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Skyrim Design Nettles

Skyrim thus far has been as amazing an experience as everyone says. There is something to be said about how the fidelity of an experience engenders instant immersion in ways videogaming might not have achieved even five years ago. I already posted the screenshot of what I saw exiting the tutorial dungeon for the first time, and I was immediately struck by the same awe and infinite possibility I felt leaving the Vault in Fallout 3.

My current desktop background. Well, at +1000 resolution.

What I want to talk about today though, are the Design Nettles in Skyrim. These are the little things that take me out of the experience with their sting, no matter how much I try and ignore them. Every game has its idiosyncrasies, but what elevates these particular annoyances is either how out of place they seem within the context of a fidelitous experience, or how much they are artifacts of a bygone design era.

Imbalanced Skill Gains

Raising one’s Sneak level by auto-running into the wall for an hour has been a staple of Bethesda design since at least Morrowind. Why they choose not to fix that isn’t the problem. The problem is simply the imbalanced skill gains generally.

I gained two entire character levels in the first town from simply pickpocketing; going from level 6 to level 8 within the same house, in fact. Indeed, I gained 5 skill points for pickpocketing ONE ITEM, a magic ring from a sleeping guy. My pickpocketing skill is currently north of 70, I am level 21, and I haven’t even seen a 3rd city or a dragon yet. Meanwhile, I have probably picked 30 locks in the same time period and received ~4 skill ups. Same with Blacksmithing, Alchemy, Enchanting, Sneaking, Archery, and so on and so forth.

This is more of a problem in Skyrim than it was in Oblivion, because gaining any skill points increases one’s level, which in turn increases the level of all enemies in the game world. More insidiously, you can go hours (or specifically 18 hours in my case) before the problem even begins to manifest itself. I ran into some bandits on a bridge who were immune to my normal tactics which had hitherto worked in every encounter, and I only succeeded by “gaming” the system in rather ridiculous ways – playing Ring-Around-the-Cookpot and ladeling myself 16 servings of Apple Cabbage Stew in Matrix-esque bullet-time.

Enemies on Minimap

I can appreciate the design challenge that comes from choosing to have enemies appear on the minimap. Specifically, once you do that, you cede the ability to create tension via unknown enemy placement without resorting to dumb gimmicks. I like to call this the Silent Hill effect – unlike Resident Evil or other survival horror games where monsters can jump out at you at any moment, Silent Hill gives the player a radio that plays static whenever enemies are about. No static, no monsters.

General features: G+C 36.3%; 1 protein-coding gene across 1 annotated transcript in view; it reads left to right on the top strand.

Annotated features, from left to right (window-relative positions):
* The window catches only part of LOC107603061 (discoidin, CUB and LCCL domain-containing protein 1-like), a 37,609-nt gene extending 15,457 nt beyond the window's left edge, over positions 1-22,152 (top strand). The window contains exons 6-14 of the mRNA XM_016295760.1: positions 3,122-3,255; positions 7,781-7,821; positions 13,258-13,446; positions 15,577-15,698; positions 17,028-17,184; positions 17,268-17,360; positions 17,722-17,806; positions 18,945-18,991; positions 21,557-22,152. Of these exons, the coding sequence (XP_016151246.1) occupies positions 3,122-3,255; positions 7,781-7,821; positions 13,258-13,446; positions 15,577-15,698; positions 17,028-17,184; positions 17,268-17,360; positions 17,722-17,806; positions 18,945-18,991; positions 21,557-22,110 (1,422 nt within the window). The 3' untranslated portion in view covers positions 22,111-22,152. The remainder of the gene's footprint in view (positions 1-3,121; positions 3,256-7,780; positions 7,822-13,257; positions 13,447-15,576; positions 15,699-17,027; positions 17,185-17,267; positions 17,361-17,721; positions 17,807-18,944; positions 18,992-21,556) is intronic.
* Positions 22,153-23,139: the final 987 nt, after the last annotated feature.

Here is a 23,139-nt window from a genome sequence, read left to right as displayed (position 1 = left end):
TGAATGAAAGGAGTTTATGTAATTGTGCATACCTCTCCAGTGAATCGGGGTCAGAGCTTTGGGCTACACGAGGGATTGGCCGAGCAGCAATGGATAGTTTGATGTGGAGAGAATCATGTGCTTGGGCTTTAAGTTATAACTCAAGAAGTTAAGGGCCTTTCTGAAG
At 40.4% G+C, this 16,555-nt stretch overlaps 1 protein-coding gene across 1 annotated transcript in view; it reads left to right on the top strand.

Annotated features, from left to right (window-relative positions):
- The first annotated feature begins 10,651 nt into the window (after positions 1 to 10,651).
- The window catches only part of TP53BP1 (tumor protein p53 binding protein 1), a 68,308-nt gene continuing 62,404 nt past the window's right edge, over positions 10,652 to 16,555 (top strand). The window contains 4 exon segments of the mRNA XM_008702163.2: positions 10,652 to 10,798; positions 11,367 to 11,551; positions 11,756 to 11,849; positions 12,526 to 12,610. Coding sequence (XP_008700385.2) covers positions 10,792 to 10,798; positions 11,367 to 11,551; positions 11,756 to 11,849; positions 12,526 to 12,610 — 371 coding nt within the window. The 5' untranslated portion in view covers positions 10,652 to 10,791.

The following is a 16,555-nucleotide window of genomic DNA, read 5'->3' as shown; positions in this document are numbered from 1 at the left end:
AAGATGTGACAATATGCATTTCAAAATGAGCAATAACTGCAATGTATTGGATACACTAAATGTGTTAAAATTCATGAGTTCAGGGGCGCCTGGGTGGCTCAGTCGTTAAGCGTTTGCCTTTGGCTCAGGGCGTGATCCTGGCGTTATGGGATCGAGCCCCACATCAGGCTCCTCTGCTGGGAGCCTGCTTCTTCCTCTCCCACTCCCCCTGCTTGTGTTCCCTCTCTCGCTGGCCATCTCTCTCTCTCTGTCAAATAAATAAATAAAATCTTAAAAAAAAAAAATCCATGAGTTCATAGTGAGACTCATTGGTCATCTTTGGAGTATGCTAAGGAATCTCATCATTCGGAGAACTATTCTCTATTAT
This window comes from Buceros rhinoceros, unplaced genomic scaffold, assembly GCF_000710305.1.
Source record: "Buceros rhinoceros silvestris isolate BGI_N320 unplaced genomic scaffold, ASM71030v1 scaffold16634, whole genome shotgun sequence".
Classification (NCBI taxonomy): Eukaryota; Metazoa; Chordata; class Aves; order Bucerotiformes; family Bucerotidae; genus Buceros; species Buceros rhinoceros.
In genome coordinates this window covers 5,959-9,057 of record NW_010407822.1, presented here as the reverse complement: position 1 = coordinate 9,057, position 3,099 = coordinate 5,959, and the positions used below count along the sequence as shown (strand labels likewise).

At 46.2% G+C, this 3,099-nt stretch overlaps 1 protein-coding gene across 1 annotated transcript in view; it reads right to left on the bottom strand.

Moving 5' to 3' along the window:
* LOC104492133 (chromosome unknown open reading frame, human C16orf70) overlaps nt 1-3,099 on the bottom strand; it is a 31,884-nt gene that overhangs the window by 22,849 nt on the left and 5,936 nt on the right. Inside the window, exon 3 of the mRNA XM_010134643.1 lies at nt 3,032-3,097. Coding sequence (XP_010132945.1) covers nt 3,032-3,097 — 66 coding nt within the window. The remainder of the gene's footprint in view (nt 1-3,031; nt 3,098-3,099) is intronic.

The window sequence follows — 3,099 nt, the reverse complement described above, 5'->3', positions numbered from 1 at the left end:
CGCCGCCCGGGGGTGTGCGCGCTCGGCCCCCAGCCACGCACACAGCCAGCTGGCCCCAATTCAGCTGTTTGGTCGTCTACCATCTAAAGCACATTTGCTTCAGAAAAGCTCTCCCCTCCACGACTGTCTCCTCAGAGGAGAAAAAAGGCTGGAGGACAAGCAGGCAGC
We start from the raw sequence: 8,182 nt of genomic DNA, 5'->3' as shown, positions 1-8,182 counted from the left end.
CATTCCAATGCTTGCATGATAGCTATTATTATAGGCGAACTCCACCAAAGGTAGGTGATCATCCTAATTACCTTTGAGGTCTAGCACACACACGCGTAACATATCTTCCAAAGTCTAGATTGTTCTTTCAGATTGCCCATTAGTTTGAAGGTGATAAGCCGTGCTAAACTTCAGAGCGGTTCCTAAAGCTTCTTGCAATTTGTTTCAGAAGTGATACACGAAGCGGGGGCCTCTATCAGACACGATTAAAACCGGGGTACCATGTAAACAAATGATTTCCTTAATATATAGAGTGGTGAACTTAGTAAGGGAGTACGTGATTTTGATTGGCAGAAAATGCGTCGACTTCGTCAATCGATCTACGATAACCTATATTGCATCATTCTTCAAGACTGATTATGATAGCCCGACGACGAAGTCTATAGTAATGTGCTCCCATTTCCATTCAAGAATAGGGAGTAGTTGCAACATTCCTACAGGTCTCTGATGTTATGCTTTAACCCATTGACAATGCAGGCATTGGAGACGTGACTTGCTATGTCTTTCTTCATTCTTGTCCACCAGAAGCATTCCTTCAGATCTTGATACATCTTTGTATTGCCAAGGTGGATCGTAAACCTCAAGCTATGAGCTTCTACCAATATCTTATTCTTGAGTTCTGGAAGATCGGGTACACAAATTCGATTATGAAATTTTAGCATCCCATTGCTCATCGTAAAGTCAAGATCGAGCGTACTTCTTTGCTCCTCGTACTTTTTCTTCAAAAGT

Silent Hill as a series gets around this “limitation” by being fucking scary even when there aren’t enemies around (and by segmenting the game into rooms), but Fallout 3 and Fallout New Vegas fall into the trap of essentially lying to the player; “You can see enemies, and even raise stats to see them from farther away, unless we need to generate tension in which case your abilities will be useless.”

Skyrim attempts to have it both ways, while simultaneously stepping into one of my biggest pet peeves in “realistic” games.

In Skyrim, enemies that have aggro’d to your presence appear as red dots on the map-bar. You can even track the movement of these enemies through walls and barriers. Other than that, nothing appears on the map-bar other than locations. Which is… fine, right? Resident Evil, Half-Life, etc, don’t have minimaps with enemies on them either. My peeve though, relates to how high-fidelity games play out as if my highly skilled avatar is as clueless as me, the player.

Look. It’s clear the Skyrim designers decided not to put animals/people/etc on the minimap in order to increase realism. If I’m chasing butterflies to eat their delicious wings, it’s fair play that the tiger I wasn’t even looking for gets its turn too. But if I’m specifically hunting that tiger, or I’m sneaking up on the bandit camp, it simply feels dumb to be surprised due to lack of information. I can’t hear the guy in full plate walking around because the designers refused to give me that input; or if they did, they made audio-only to the point where I’d blow out my desktop speakers trying to hear it.

You can’t ask me to put myself in that field, and deny me access to my normal senses. And you can’t pretend that my normal senses are adequately represented in your arbitrary, game design way.

In other words, Christ, I want NPCs on that minimap. It obviously changed my behavior in the Fallout series knowing where people are even through walls and such, but removing it and pretending my character is as careless as I am playing the game is worse. Indoors? Yes, it works well to force people to be careful. Outdoors? Completely ruins any semblance of stealth-ish gameplay. At least, until I “beat the system” by Quick-Saving every 30 seconds and simply reloading if I stumble into a bandit camp without the opportunity to sneak attack someone.